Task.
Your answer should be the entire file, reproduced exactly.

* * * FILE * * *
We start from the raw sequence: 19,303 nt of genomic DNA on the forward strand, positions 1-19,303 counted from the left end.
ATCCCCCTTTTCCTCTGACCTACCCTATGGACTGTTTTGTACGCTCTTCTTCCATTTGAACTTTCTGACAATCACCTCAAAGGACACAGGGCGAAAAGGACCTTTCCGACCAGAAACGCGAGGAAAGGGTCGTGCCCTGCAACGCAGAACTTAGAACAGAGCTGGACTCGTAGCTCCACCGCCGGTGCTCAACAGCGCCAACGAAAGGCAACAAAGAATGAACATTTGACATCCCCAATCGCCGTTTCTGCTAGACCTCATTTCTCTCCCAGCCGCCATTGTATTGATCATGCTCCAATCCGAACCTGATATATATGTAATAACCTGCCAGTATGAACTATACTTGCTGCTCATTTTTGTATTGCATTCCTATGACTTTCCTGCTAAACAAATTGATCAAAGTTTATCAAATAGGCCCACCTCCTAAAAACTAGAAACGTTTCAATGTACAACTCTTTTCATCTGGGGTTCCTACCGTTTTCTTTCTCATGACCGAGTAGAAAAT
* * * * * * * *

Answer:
We start from the raw sequence: 19,303 nt of genomic DNA on the forward strand, positions 1-19,303 counted from the left end.
ATCCCCCTTTTCCTCTGACCTACCCTATGGACTGTTTTGTACGCTCTTCTTCCATTTGAACTTTCTGACAATCACCTCAAAGGACACAGGGCGAAAAGGACCTTTCCGACCAGAAACGCGAGGAAAGGGTCGTGCCCTGCAACGCAGAACTTAGAACAGAGCTGGACTCGTAGCTCCACCGCCGGTGCTCAACAGCGCCAACGAAAGGCAACAAAGAATGAACATTTGACATCCCCAATCGCCGTTTCTGCTAGACCTCATTTCTCTCCCAGCCGCCATTGTATTGATCATGCTCCAATCCGAACCTGATATATATGTAATAACCTGCCAGTATGAACTATACTTGCTGCTCATTTTTGTATTGCATTCCTATGACTTTCCTGCTAAACAAATTGATCAAAGTTTATCAAATAGGCCCACCTCCTAAAAACTAGAAACGTTTCAATGTACAACTCTTTTCATCTGGGGTTCCTACCGTTTTCTTTCTCATGACCGAGTAGAAAAT